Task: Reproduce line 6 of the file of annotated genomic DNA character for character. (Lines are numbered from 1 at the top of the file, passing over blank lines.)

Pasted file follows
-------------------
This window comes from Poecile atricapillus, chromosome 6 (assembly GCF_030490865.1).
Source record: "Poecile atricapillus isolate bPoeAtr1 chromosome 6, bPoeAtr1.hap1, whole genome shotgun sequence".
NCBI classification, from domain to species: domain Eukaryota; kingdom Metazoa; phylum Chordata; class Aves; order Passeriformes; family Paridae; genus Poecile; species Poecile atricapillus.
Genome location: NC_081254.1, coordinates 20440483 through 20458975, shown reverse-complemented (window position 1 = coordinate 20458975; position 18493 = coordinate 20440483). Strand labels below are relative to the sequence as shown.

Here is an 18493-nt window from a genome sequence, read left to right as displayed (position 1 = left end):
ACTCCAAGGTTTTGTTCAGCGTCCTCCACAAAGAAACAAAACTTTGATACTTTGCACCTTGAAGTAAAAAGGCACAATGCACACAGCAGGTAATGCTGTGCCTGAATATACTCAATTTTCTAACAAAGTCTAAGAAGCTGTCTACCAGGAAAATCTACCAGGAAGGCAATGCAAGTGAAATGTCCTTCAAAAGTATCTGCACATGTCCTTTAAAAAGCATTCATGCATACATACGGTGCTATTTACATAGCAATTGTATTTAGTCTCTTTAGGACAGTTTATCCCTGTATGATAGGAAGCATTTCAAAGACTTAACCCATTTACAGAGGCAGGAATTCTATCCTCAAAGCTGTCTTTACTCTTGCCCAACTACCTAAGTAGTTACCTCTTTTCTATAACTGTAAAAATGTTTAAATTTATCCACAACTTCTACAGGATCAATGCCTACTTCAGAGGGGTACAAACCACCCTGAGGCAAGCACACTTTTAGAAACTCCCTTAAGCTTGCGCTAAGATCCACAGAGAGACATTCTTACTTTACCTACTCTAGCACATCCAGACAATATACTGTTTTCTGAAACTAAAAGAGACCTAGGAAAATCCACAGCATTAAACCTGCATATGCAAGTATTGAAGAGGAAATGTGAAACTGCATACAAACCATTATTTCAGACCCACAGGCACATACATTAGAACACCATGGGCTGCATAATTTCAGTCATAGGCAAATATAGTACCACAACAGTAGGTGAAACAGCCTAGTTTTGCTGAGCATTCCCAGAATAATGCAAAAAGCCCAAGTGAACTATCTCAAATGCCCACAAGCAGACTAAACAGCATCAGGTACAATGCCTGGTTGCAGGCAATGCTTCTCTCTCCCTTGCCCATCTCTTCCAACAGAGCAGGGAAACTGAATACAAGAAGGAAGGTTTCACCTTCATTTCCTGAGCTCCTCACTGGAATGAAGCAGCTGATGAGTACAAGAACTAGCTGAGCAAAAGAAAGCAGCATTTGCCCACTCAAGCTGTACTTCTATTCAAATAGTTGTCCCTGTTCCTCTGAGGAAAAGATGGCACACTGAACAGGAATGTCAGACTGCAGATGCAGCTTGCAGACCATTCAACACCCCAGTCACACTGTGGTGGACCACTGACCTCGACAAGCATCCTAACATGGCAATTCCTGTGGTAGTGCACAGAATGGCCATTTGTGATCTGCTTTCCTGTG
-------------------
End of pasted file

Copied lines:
ACTCCAAGGTTTTGTTCAGCGTCCTCCACAAAGAAACAAAACTTTGATACTTTGCACCTTGAAGTAAAAAGGCACAATGCACACAGCAGGTAATGCTGTGCCTGAATATACTCAATTTTCTAACAAAGTCTAAGAAGCTGTCTACCAGGAAAATCTACCAGGAAGGCAATGCAAGTGAAATGTCCTTCAAAAGTATCTGCACATGTCCTTTAAAAAGCATTCATGCATACATACGGTGCTATTTACATAGCAATTGTATTTAGTCTCTTTAGGACAGTTTATCCCTGTATGATAGGAAGCATTTCAAAGACTTAACCCATTTACAGAGGCAGGAATTCTATCCTCAAAGCTGTCTTTACTCTTGCCCAACTACCTAAGTAGTTACCTCTTTTCTATAACTGTAAAAATGTTTAAATTTATCCACAACTTCTACAGGATCAATGCCTACTTCAGAGGGGTACAAACCACCCTGAGGCAAGCACACTTTTAGAAACTCCCTTAAGCTTGCGCTAAGATCCACAGAGAGACATTCTTACTTTACCTACTCTAGCACATCCAGACAATATACTGTTTTCTGAAACTAAAAGAGACCTAGGAAAATCCACAGCATTAAACCTGCATATGCAAGTATTGAAGAGGAAATGTGAAACTGCATACAAACCATTATTTCAGACCCACAGGCACATACATTAGAACACCATGGGCTGCATAATTTCAGTCATAGGCAAATATAGTACCACAACAGTAGGTGAAACAGCCTAGTTTTGCTGAGCATTCCCAGAATAATGCAAAAAGCCCAAGTGAACTATCTCAAATGCCCACAAGCAGACTAAACAGCATCAGGTACAATGCCTGGTTGCAGGCAATGCTTCTCTCTCCCTTGCCCATCTCTTCCAACAGAGCAGGGAAACTGAATACAAGAAGGAAGGTTTCACCTTCATTTCCTGAGCTCCTCACTGGAATGAAGCAGCTGATGAGTACAAGAACTAGCTGAGCAAAAGAAAGCAGCATTTGCCCACTCAAGCTGTACTTCTATTCAAATAGTTGTCCCTGTTCCTCTGAGGAAAAGATGGCACACTGAACAGGAATGTCAGACTGCAGATGCAGCTTGCAGACCATTCAACACCCCAGTCACACTGTGGTGGACCACTGACCTCGACAAGCATCCTAACATGGCAATTCCTGTGGTAGTGCACAGAATGGCCATTTGTGATCTGCTTTCCTGTG